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4 Content Types Prospects MUST See on Your Agency’s Site

Blogging is a surefire way to attract potential clients and convert them into leads.

And I’m sure you know this already.

But what you may not know is that creating just this one content type actually reduces your chances for making the sale.

Here, let me explain.

Blog posts have become the staple of content marketing.

However, they have little ability to convert prospects into clients.

You see:

Blog posts attract mostly prospects who are in the early stages of the buying cycle. These people might still be trying to make sense of their website’s performance. Or they look for more information about what SEO could do for them.

And even if they decide to hire an SEO agency after reading a blog post, they’ll still need to review other information to help them evaluate who exactly to hire.

The thing is though that today’s prospects won’t reach out to you and ask for it.

Thhey’ll expect to find it on your website.

And only if they do, they’ll start considering hiring your agency.

In this post, I want to show you 4 content types your prospects MUST see to decide to reach out and inquire about your services.

So, let’s begin.

Content Has Changed the Way We Buy

And what’s more, it pushed anyone responsible for bringing new business to the side.

You see:

Today’s customers have taken control over the sales process.

They research potential vendors and educate themselves on services they need before even thinking of reaching out to a company.

Long gone are the days when salespeople were able to talk their way into the prospects’ hearts.

Today, your job has been reduced to offering prospects the final proof that might convince someone to hire you.

But don’t just take my word for it. Take a look at what authorities on the subject have to say about it.

Last year, Forrester Research reported that:

”…today’s buyers might be anywhere from two-thirds to 90% of the way through their journey before they reach out to the vendor….”.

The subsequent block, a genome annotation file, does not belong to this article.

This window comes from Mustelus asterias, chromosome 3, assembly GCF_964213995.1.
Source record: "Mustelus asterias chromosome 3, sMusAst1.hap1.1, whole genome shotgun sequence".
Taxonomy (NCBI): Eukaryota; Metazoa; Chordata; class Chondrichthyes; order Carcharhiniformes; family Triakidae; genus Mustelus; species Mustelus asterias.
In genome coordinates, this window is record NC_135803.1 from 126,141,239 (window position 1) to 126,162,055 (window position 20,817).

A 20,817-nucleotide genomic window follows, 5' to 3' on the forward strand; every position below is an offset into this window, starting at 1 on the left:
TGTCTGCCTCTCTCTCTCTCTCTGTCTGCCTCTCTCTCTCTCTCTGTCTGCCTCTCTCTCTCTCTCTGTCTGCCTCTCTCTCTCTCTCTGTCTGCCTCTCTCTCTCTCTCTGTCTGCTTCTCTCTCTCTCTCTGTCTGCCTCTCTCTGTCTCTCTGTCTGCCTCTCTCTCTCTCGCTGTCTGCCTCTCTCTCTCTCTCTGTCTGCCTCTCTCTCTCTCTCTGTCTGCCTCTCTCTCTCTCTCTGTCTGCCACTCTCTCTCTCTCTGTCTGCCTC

According to SiriusDecisions,

“70% of the buyer’s journey is complete before a buyer even reaches out to sales.”

And Steve Patrizi pointed out that customers make the majority of the buying decisions before even talking to a company. In fact, they’re willing to enter a relationship with a vendor only at final stages of the buying cycle.

This means that the role of your website has shifted from just serving information about your agency to becoming the central hub for any research prospects might be doing.

And here are 4 content types it simply MUST include if you want them to pick you.

#1. FAQs that Help Prospects Find Answers to Their Sales Questions

FAQs are a great content type because they allow you to participate in your prospects sales journey, even though they now choose to go through it alone.

Thanks to FAQs, you can respond to any questions potential customers may come up with while researching your agency.

And you can be absolutely sure they’ll be seeking those answers.

A 2015 Global State of Multichannel Customer Service Report by Parature discovered that 90% of consumers now expect a brand or organization to offer a self-service customer support portal.

And in another report by the same company, 73% of customers admitted that they prefer to find answers to their questions on their own.

FAQs attract buyers at the decision stage of the buying cycle.  

These prospects look for information that will help them realize the value of hiring you over other vendors. They want to find out more about your processes, implementation and setup costs, support and any other information that reveals how you work.

CSC agency’s website features an FAQ page that covers basic questions prospects would have normally asked during the sales process: